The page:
In three weeks, Santos bounced back from his defeat in the first-round election on May 25 and secured four more years in the Casa de Nariño. The 2014 elections realigned political forces in Colombia and drew a new political map, with important future consequences.
Here are five takeaways from Santos' win:
1. Promises of peace
Santos ran his campaign for re-election on the promise to continue the current peace negotiations with the Fuerzas Armadas Revolucionarias de Colombia (Revolutionary Armed Forces of Colombia—FARC) in Havana, Cuba.
With low levels of public support for his administration, Santos owes his victory to voters’ leap of faith that it will be possible to sign a peace deal with guerrilleros. Between the first round and the runoff election, Santos’ campaign managed to obtain key endorsements from the left-wing opposition—the Polo Democrático Alternativo—and the center-left Alianza Verde. This support, based exclusively on the continuation of the peace process, ended up being crucial to Santos' victory.
In other words, Santos' re-election is, more than anything, a mandate to negotiate with the FARC.
U.S. Vice President Joe Biden met with recently re-elected Colombian President Juan Manuel Santos on Wednesday as part of his four-nation tour of the Americas. The primary focus of the meeting was to discuss the ongoing peace talks with the Colombian insurgent groups. For the past 18 months the Colombian government has been negotiating with the Fuerzas Armadas Revolucionarias de Colombia (Revolutionary Armed Forces of Colombia—FARC) and the Ejército de Liberación Nacional (National Liberation Army—ELN)—the two groups that have been involved in the Colombia’s internal conflict over the last 50 years. The talks were central to Santos’ win over Centro Democrático (Democratic Center) challenger Óscar Iván Zuluaga on Sunday with 50.95 percent of the vote.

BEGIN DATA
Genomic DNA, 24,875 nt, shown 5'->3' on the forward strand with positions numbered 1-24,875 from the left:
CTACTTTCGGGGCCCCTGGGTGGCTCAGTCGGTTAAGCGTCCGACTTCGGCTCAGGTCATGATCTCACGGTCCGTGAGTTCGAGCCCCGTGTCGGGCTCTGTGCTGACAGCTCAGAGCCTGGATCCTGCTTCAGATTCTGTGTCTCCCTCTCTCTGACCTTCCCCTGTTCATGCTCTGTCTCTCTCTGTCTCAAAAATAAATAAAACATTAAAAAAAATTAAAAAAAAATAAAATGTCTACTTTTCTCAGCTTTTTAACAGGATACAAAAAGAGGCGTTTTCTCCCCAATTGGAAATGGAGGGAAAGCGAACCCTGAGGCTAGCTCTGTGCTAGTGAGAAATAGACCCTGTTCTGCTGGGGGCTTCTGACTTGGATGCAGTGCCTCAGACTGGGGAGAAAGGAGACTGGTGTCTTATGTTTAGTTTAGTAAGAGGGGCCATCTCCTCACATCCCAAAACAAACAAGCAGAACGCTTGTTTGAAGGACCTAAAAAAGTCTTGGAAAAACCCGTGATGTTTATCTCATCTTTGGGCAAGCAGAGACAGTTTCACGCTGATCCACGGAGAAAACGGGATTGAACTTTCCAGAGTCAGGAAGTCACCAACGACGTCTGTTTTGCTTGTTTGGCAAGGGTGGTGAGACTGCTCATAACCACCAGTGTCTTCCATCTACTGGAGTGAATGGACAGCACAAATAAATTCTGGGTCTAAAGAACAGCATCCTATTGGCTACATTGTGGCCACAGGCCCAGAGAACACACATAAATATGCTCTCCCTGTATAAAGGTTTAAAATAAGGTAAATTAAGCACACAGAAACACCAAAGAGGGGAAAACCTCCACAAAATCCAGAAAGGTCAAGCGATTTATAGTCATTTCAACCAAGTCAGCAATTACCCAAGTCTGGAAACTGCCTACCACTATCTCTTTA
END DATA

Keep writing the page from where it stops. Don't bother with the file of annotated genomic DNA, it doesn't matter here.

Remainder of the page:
While the U.S. has provided more than $9 billion since 2000 to help fund Plan Colombia, which has been fighting the drug war and the FARC and ELN insurgents, its current assistance is at its lowest level since 1998, with only $300 million sent this year. Biden affirmed the U.S.’ support of Colombia during the peace negotiations, but gave no specifics as to how such backing would be carried out. “Just as the United States has supported Colombia’s leaders in the battlefield, so do we fully support you at the negotiation table,” Biden told reporters.
¿Cómo se gobierna con la izquierda y la derecha en la oposición? ¿Cómo se concilia a un país donde casi 7 millones de personas (los que votaron por Óscar Iván Zuluaga) creen que el camino es la guerra y que no se debería estar sentado en la Habana con terroristas? ¿Cómo se entiende que lo del domingo fue, más que un voto por Juan Manuel Santos, un plebiscito por la paz—y que no es un cheque en blanco para el presidente, sino el momento de firmar acuerdos y ejecutarlos?